1. Exactly, even for car-aware folks like the commenters on this site, it’s tough to remember that you can both brake and swerve at the same time. But if you’re in a multilane highway and you’re swerving into another lane with cars possibly overtaking, or if you’re going into the oncoming lane without visibility, swerving without knowing what’s in that lane could prove to be much, much worse than just hitting the rear of the car in front of you, with all of your car’s front end (well unless you’re in an Isetta, in which case, you have already presumably made your peace with God) and airbags to help out.

  7. Just a quick tip/suggestion. Could you guys resize the browser window to a more vertical orientation when talking the screenshot of the comments. It will make it much easier for us mobile users and shouldn’t hurt the desktop users very much.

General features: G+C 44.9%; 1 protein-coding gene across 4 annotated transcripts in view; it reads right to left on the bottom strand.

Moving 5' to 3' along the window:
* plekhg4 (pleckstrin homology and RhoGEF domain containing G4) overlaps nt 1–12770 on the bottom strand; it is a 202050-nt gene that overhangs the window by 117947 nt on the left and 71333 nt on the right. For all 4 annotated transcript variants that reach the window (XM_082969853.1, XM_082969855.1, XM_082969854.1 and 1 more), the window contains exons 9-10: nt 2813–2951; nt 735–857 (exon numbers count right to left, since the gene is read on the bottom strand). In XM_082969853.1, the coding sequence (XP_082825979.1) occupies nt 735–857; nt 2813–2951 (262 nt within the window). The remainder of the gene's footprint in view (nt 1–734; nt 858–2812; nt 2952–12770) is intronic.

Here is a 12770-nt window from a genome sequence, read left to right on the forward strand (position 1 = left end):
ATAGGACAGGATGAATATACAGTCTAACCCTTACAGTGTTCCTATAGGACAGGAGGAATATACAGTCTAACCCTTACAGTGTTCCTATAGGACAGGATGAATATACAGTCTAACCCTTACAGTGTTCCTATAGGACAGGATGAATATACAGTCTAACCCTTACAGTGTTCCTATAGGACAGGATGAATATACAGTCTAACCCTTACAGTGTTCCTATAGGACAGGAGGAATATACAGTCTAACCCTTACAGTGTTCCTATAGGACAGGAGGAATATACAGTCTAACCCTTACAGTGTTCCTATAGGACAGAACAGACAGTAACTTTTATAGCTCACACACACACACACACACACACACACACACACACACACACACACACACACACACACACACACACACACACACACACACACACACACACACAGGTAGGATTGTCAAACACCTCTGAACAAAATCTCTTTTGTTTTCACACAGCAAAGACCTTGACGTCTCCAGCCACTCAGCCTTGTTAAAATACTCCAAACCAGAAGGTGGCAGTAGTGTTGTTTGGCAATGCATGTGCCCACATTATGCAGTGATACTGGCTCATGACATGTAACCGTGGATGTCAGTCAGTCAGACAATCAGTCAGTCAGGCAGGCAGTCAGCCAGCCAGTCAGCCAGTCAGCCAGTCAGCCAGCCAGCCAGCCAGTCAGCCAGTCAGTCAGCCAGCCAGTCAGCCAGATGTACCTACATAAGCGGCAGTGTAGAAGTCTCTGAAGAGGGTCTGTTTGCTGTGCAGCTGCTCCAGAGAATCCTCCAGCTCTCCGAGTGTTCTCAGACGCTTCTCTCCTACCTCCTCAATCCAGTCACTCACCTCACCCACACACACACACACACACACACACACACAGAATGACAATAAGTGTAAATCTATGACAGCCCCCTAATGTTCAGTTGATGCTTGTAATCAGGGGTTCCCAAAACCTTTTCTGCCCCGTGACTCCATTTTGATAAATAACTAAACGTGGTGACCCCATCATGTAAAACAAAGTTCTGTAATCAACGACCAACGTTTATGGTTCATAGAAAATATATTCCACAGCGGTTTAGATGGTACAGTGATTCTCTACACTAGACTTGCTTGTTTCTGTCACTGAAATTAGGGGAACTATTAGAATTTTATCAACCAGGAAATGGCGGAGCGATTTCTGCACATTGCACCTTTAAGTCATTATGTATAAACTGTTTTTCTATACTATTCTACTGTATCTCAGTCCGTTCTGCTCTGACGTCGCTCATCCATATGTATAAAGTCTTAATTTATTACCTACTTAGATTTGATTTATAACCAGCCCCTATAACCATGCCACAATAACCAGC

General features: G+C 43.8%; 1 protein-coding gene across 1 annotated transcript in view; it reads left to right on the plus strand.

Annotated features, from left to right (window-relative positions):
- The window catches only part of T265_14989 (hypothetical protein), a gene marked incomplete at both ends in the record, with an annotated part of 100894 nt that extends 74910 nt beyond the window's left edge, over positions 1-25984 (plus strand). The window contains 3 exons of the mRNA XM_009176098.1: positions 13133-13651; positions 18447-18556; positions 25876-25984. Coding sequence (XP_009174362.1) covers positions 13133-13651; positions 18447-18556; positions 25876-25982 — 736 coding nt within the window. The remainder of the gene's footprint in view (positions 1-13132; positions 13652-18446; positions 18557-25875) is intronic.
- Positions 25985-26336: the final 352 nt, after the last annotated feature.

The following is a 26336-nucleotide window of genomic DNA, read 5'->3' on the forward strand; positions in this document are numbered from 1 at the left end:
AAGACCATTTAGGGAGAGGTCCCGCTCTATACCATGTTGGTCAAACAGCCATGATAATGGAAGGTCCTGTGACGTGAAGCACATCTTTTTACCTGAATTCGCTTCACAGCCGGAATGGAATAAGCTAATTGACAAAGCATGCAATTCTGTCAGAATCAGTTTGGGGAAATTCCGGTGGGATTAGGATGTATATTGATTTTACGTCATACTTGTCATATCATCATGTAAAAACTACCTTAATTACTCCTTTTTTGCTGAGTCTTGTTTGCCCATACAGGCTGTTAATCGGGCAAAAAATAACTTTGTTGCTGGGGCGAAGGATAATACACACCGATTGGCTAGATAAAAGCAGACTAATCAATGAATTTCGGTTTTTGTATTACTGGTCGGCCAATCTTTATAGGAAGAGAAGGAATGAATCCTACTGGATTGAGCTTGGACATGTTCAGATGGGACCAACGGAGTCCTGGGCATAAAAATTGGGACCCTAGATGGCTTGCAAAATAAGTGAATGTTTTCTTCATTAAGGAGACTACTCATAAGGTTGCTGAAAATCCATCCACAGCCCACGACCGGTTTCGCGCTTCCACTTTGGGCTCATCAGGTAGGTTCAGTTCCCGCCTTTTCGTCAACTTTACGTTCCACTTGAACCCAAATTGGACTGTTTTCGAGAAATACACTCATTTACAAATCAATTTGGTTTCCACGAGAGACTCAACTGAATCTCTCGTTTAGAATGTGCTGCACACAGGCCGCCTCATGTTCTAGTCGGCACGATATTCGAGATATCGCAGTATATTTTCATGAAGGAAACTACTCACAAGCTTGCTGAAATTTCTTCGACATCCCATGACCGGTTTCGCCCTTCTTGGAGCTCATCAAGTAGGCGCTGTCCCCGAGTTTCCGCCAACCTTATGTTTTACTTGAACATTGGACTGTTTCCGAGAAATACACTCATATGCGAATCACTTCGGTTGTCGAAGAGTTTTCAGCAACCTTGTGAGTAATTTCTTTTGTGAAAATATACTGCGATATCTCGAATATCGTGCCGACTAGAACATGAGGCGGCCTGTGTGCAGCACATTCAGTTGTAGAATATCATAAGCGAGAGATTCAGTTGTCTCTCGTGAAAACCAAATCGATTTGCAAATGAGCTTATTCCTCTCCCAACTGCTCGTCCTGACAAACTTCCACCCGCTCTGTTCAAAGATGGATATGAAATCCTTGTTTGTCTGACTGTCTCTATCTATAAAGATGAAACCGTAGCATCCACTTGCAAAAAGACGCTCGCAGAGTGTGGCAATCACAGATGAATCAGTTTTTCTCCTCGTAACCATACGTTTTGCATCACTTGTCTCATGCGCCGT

1. They should just not screenshot text. The other writers who have done COTD lately have figured that out, but apparently David was busy ice skating in his garage when that memo went out. 😉

  8. I came here expecting some napkin math to suggest one way was “right” or at least under some vague hand waving and simplification that at least one way was right given certain conditions/assumptions/situations. I got nothing.

    1. So this isn’t really a physics problem, as physics is just the basics of the problem. Because this has man-made objects that react differently depending upon how the problem is set up, this is an engineering problem and the answer to every single engineering problem ever given is “it depends.”
      It depends on how you set the problem up, it depends on your assumptions, it depends on how granular you want to get with the answer.